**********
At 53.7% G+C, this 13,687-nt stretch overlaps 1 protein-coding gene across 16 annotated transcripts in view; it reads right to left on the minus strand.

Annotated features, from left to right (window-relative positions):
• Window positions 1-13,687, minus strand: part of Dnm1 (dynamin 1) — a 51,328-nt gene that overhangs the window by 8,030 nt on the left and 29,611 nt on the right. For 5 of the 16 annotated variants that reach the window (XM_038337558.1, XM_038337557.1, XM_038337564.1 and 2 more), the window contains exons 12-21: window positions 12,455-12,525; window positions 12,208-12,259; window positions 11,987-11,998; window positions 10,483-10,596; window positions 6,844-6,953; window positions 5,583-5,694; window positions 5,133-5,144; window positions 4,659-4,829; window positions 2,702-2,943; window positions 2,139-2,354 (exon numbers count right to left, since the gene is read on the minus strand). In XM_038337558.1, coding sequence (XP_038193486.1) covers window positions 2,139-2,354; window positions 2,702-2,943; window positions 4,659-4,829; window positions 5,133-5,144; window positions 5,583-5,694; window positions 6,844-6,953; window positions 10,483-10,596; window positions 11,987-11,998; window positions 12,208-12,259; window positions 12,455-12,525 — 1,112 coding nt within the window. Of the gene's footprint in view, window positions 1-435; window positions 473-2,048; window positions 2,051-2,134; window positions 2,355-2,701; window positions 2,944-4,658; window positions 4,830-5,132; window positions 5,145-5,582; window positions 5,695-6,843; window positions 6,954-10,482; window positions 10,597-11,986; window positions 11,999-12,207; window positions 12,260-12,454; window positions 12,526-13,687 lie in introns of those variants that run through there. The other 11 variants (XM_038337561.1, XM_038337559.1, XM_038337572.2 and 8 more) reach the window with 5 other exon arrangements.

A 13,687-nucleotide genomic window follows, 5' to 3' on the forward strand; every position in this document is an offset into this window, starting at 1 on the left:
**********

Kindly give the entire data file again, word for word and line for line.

At 53.7% G+C, this 13,687-nt stretch overlaps 1 protein-coding gene across 16 annotated transcripts in view; it reads right to left on the minus strand.

Annotated features, from left to right (window-relative positions):
• Window positions 1-13,687, minus strand: part of Dnm1 (dynamin 1) — a 51,328-nt gene that overhangs the window by 8,030 nt on the left and 29,611 nt on the right. For 5 of the 16 annotated variants that reach the window (XM_038337558.1, XM_038337557.1, XM_038337564.1 and 2 more), the window contains exons 12-21: window positions 12,455-12,525; window positions 12,208-12,259; window positions 11,987-11,998; window positions 10,483-10,596; window positions 6,844-6,953; window positions 5,583-5,694; window positions 5,133-5,144; window positions 4,659-4,829; window positions 2,702-2,943; window positions 2,139-2,354 (exon numbers count right to left, since the gene is read on the minus strand). In XM_038337558.1, coding sequence (XP_038193486.1) covers window positions 2,139-2,354; window positions 2,702-2,943; window positions 4,659-4,829; window positions 5,133-5,144; window positions 5,583-5,694; window positions 6,844-6,953; window positions 10,483-10,596; window positions 11,987-11,998; window positions 12,208-12,259; window positions 12,455-12,525 — 1,112 coding nt within the window. Of the gene's footprint in view, window positions 1-435; window positions 473-2,048; window positions 2,051-2,134; window positions 2,355-2,701; window positions 2,944-4,658; window positions 4,830-5,132; window positions 5,145-5,582; window positions 5,695-6,843; window positions 6,954-10,482; window positions 10,597-11,986; window positions 11,999-12,207; window positions 12,260-12,454; window positions 12,526-13,687 lie in introns of those variants that run through there. The other 11 variants (XM_038337561.1, XM_038337559.1, XM_038337572.2 and 8 more) reach the window with 5 other exon arrangements.

A 13,687-nucleotide genomic window follows, 5' to 3' on the forward strand; every position in this document is an offset into this window, starting at 1 on the left: